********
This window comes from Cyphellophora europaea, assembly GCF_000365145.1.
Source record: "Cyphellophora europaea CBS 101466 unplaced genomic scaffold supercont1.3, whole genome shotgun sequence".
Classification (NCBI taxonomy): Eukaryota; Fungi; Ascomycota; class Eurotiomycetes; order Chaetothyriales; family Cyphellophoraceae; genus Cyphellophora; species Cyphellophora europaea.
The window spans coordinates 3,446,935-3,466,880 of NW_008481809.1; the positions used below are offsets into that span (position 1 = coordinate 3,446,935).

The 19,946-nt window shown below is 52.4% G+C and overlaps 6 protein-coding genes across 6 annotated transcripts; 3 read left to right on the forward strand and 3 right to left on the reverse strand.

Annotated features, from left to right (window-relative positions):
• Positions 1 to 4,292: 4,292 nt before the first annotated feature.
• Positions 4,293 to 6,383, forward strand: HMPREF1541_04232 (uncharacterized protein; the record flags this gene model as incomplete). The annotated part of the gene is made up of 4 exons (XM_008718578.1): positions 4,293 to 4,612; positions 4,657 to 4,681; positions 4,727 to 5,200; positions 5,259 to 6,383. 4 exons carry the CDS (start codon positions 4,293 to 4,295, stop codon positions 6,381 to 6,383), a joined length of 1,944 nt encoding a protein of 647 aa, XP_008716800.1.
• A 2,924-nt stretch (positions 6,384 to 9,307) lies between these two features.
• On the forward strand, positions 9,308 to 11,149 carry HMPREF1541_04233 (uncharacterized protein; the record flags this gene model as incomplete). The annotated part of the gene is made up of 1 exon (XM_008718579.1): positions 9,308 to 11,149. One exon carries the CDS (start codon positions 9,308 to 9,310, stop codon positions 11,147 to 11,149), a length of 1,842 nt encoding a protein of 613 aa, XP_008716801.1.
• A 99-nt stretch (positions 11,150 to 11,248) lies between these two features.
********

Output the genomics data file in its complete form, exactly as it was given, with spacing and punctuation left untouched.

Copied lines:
This window comes from Cyphellophora europaea, assembly GCF_000365145.1.
Source record: "Cyphellophora europaea CBS 101466 unplaced genomic scaffold supercont1.3, whole genome shotgun sequence".
Classification (NCBI taxonomy): Eukaryota; Fungi; Ascomycota; class Eurotiomycetes; order Chaetothyriales; family Cyphellophoraceae; genus Cyphellophora; species Cyphellophora europaea.
The window spans coordinates 3,446,935-3,466,880 of NW_008481809.1; the positions used below are offsets into that span (position 1 = coordinate 3,446,935).

The 19,946-nt window shown below is 52.4% G+C and overlaps 6 protein-coding genes across 6 annotated transcripts; 3 read left to right on the forward strand and 3 right to left on the reverse strand.

Annotated features, from left to right (window-relative positions):
• Positions 1 to 4,292: 4,292 nt before the first annotated feature.
• Positions 4,293 to 6,383, forward strand: HMPREF1541_04232 (uncharacterized protein; the record flags this gene model as incomplete). The annotated part of the gene is made up of 4 exons (XM_008718578.1): positions 4,293 to 4,612; positions 4,657 to 4,681; positions 4,727 to 5,200; positions 5,259 to 6,383. 4 exons carry the CDS (start codon positions 4,293 to 4,295, stop codon positions 6,381 to 6,383), a joined length of 1,944 nt encoding a protein of 647 aa, XP_008716800.1.
• A 2,924-nt stretch (positions 6,384 to 9,307) lies between these two features.
• On the forward strand, positions 9,308 to 11,149 carry HMPREF1541_04233 (uncharacterized protein; the record flags this gene model as incomplete). The annotated part of the gene is made up of 1 exon (XM_008718579.1): positions 9,308 to 11,149. One exon carries the CDS (start codon positions 9,308 to 9,310, stop codon positions 11,147 to 11,149), a length of 1,842 nt encoding a protein of 613 aa, XP_008716801.1.
• A 99-nt stretch (positions 11,150 to 11,248) lies between these two features.